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Greg Nemisz Gets Fresh Start in Charlotte

Greg Nemisz
Greg Nemisz’ arrival in Charlotte may have been a long time coming, in more ways than one.

Since the Carolina Hurricanes acquired him from Calgary and assigned him to Charlotte on Monday, the 22-year-old forward has been in a period of transitional limbo. As a Canadian player who had not previously worked outside of Canada – the Flames’ AHL affiliate, where he’s spent most of his four professional seasons, is in Abbotsford, British Columbia – a few days of necessary paperwork blocked his entry into the U.S.

Enter the country he has, as of 9 a.m. Friday morning and another delay in the form of a canceled flight from Toronto the night before. It’s good timing, as a likely re-aggravation of Jared Staal’s injury against Texas on Thursday night meant the Checkers were likely to be a man down for Friday’s rematch.

Nemisz’ debut will be the short-term conclusion of an unusual week for the versatile forward, who was able to work in the U.S. many times previously as a visiting player, just not when he actually worked for a U.S. team until today.

“The biggest thing was just staying ready,” said Nemisz, who awoke from a post-practice nap to learn that the Flames had swapped him for Carolina forward Kevin Westgarth on Monday. “My old (junior) coach from Windsor is now the head coach in Oshawa, so I was able to practice with them (Thursday) and spend some time in the gym the day before.”

Greg Nemisz
Beyond the time spent waiting north of the border, Nemisz is also hoping that new surroundings can kick start what he felt was a stagnating career. A first-round pick in 2008 (25th overall by Calgary), Nemisz has played a total of just 15 NHL games in the six years since and none since the 2011-12 season.

“I feel like I had stalled a bit in Abbotsford,” he said. “Being there for four years, I don’t think I was progressing, so this is really exciting.”

Nemisz considers himself a physical two-way forward and said he is happy about the defensive side of his game, but what immediately pops out when looking at his statistics is his relative lack of scoring. After posting 248 points (115g, 133a) in 246 games as part of a powerhouse Windsor team that won two Memorial Cups as Canadian junior champions, he has 81 (35g, 46a) in 174 AHL games, with his totals declining in each of his first three seasons.

After scoring 10 points in a campaign marred by groin and hip problems last season, Nemisz found himself on a depth role on this year’s Abbotsford team. As it stands now, it’s possible he may get more of an opportunity, particularly with Zach Boychuk and Brett Sutter away on NHL duty.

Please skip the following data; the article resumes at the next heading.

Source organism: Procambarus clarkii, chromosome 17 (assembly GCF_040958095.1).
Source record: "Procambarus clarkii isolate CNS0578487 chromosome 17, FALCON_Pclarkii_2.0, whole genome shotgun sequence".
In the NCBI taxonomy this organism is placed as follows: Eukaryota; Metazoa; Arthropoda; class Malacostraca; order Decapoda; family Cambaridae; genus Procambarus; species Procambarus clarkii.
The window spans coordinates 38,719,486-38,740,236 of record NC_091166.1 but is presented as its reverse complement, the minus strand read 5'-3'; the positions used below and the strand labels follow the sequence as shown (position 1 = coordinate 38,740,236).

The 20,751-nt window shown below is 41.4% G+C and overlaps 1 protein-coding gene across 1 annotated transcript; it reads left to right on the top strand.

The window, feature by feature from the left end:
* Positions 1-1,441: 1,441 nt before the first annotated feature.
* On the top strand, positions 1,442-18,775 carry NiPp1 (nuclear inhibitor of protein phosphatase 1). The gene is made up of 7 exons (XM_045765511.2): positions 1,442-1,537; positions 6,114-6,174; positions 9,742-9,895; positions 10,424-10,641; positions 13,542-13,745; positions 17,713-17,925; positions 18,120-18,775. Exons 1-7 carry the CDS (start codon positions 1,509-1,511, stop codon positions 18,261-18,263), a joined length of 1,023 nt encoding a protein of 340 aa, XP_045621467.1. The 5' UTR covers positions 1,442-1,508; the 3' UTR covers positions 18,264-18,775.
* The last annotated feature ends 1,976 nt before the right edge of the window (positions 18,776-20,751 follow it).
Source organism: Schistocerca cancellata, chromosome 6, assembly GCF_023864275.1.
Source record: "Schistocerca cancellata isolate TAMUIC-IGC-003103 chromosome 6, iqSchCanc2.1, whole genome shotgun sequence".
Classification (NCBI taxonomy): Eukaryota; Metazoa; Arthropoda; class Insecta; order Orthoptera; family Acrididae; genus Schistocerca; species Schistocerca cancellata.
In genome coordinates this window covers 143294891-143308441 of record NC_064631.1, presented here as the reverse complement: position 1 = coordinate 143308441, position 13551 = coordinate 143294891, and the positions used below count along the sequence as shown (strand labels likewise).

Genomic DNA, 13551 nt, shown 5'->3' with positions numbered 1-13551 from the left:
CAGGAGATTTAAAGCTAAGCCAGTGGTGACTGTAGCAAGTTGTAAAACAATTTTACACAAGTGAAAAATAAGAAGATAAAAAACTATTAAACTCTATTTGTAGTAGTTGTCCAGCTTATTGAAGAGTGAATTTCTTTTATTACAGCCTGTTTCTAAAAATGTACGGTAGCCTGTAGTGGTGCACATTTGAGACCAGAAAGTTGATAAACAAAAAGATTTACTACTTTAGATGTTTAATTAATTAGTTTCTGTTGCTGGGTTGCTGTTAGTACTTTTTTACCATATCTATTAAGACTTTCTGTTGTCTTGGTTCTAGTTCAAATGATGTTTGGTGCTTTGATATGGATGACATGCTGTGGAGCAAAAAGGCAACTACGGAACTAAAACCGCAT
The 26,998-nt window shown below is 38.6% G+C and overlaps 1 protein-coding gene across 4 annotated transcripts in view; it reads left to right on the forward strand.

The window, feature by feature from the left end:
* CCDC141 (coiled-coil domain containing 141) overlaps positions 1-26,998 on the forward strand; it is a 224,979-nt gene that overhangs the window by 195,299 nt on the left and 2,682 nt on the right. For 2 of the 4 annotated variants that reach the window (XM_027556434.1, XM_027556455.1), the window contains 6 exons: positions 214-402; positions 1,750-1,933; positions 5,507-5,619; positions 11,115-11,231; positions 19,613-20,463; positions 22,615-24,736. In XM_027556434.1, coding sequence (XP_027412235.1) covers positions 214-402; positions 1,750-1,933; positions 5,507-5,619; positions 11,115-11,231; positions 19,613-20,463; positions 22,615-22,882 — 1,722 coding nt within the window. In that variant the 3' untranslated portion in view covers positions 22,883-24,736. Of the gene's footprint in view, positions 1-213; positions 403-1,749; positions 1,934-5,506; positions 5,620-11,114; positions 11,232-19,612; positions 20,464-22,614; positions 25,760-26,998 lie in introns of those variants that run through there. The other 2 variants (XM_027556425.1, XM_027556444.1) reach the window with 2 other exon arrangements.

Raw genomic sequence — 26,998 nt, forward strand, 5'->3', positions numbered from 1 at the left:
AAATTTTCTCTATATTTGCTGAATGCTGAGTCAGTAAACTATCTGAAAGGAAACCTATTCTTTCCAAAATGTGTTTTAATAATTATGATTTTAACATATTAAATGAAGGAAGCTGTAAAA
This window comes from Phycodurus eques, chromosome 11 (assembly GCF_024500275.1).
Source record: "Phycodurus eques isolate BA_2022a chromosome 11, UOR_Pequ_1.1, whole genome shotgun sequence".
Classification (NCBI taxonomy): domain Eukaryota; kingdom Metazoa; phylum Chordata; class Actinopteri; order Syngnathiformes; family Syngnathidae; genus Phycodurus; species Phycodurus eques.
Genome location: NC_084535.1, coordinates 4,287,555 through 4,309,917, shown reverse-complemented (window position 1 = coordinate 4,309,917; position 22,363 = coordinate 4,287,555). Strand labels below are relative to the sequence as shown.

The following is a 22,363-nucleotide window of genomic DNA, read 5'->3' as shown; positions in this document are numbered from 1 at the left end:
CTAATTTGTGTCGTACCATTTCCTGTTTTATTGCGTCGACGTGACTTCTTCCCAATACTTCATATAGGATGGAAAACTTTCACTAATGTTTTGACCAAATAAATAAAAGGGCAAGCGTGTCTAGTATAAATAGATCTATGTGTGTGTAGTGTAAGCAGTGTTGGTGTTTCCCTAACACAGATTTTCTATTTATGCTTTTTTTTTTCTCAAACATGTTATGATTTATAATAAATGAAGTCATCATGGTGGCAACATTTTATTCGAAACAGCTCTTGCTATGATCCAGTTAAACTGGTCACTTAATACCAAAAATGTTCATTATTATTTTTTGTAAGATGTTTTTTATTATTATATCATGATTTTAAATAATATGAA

“He showed in junior that he can produce some points,” said coach Jeff Daniels. “We’ll let his play determine where he ends up.”

Nemisz echoed that sentiment, saying the first part of his Checkers tenure would be a “feeling out process.” Beyond his role, that also extends to his position. A center growing up, he has played most of his pro career on the wing, including all of this season with the exception of the odd mid-game tinker by the Heat’s coaching staff.

“He said he’s played all three (forward positions) and is comfortable with any of them, so that’s good to know,” said Daniels.

With Staal officially doubtful for Friday per Daniels, the immediate hole in the lineup is the fourth line’s right wing, though circumstances have dictated enough shuffling in recent weeks to make just about anything possible. The Checkers held an optional morning skate on Friday, offering no further clues.

Potentially helping chemistry is that Nemisz knows several Checkers forwards from previous stops. He’s trained with Brody Sutter in the past and knows Brett Sutter, still in Carolina, from rookie camps when the two were both still Calgary prospects. He’s also trained with Chris Terry, but he most closely knows Justin Shugg when the two were teammates on those championship teams in Windsor.

In the 2009-10 season, the Spitfires’ top four scorers, in order, were Edmonton Oilers star and 2010 first-overall draft pick Taylor Hall, Shugg, New Jersey Devils forward and 2010 NHL Rookie of the Year finalist Adam Henrique, and Nemisz.

Shugg and Nemisz have kept in touch since.

“He’s a good friend and one of the first people I contacted after the trade,” said Nemisz.

That should help with the comfort level, something Nemisz is hoping to find long-term within the Carolina organization.

“It’s a fresh start, and it’s really exciting,” he said.